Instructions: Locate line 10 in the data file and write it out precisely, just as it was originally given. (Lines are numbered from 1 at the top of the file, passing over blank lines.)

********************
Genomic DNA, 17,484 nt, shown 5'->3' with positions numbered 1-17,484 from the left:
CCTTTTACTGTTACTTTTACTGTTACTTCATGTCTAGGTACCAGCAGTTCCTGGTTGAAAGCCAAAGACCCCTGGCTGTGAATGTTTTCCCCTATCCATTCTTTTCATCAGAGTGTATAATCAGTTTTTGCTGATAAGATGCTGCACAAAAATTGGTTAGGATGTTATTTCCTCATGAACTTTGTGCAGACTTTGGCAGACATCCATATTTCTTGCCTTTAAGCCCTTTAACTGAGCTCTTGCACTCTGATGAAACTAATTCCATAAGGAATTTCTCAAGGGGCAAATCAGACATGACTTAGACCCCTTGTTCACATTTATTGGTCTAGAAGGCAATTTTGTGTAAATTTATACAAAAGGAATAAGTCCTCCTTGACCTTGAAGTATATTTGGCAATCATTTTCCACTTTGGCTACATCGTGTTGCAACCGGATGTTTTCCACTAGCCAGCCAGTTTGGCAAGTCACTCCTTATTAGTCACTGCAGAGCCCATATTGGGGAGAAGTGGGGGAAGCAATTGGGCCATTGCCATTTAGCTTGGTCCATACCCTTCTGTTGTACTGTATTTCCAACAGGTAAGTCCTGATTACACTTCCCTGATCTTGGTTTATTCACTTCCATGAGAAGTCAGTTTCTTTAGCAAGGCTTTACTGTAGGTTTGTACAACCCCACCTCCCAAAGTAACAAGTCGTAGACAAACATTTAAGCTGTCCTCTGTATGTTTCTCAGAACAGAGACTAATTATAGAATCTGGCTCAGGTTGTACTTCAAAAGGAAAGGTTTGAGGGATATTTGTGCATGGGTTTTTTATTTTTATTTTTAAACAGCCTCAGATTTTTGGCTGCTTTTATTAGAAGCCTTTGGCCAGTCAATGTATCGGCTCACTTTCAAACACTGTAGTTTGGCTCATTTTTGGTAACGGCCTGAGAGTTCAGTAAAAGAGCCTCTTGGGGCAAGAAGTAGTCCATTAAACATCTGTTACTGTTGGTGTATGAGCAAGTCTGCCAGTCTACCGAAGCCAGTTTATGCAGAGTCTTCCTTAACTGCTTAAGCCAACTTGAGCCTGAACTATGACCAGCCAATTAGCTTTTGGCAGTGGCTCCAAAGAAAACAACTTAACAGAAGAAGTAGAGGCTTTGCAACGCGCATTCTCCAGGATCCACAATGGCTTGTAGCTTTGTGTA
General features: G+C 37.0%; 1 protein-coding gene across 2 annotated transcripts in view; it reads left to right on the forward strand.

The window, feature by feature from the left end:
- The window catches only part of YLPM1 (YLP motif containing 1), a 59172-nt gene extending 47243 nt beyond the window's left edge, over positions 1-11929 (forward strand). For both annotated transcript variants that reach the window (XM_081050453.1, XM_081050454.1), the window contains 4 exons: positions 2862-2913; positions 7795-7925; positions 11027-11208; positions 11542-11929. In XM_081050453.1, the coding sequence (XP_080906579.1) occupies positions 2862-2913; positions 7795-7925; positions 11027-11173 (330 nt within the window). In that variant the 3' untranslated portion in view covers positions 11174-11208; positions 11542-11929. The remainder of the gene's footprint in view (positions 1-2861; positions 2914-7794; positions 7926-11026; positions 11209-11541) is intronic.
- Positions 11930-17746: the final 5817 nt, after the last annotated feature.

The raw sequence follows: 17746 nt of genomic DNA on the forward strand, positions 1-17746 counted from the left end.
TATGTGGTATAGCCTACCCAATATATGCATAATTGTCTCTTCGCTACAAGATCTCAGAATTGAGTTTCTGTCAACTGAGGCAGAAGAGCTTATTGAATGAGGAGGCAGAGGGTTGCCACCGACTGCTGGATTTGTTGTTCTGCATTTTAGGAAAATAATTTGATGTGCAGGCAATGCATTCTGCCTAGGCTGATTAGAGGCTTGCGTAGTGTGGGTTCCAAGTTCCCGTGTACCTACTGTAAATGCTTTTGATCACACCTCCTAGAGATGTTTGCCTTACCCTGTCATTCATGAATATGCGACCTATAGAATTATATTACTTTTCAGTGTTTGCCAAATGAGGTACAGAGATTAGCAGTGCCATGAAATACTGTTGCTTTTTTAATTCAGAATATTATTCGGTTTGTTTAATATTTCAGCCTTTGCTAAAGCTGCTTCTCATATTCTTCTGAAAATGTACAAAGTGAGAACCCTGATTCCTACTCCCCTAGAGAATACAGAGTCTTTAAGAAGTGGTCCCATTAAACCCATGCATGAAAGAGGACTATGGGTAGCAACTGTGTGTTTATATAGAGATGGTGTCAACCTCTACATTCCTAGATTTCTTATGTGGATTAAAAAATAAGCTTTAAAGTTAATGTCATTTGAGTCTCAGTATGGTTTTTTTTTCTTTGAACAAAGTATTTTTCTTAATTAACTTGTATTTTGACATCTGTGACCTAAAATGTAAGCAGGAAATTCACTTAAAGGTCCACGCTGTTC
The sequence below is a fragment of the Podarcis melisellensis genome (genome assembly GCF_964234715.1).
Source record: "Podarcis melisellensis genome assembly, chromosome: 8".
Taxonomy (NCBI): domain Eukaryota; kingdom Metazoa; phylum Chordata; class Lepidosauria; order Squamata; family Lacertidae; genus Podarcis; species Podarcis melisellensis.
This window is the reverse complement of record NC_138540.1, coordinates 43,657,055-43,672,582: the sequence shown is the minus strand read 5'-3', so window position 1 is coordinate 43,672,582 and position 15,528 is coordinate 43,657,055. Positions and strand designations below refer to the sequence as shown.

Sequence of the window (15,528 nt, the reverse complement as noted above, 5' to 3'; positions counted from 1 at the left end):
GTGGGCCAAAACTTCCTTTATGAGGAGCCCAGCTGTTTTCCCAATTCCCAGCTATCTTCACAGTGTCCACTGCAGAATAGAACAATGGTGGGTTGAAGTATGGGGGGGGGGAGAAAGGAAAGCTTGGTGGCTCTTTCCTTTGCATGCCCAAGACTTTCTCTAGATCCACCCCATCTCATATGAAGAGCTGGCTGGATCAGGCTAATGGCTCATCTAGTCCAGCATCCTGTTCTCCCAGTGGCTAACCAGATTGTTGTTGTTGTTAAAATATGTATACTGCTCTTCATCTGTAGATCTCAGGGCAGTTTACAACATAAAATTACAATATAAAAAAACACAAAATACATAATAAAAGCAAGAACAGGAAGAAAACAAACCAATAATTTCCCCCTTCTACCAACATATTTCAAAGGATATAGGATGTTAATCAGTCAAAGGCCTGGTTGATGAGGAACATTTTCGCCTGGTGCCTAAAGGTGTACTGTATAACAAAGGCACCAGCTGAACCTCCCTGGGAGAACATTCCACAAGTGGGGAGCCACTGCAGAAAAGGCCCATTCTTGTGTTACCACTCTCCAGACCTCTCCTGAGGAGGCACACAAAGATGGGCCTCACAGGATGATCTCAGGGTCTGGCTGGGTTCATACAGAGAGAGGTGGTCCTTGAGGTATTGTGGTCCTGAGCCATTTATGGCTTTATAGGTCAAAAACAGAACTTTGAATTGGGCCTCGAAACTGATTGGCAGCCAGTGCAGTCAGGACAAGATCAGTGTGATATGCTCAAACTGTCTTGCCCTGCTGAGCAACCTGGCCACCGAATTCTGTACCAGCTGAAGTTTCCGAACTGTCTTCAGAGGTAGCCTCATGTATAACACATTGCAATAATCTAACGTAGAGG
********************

Source record: "Podarcis melisellensis genome assembly, chromosome: 8".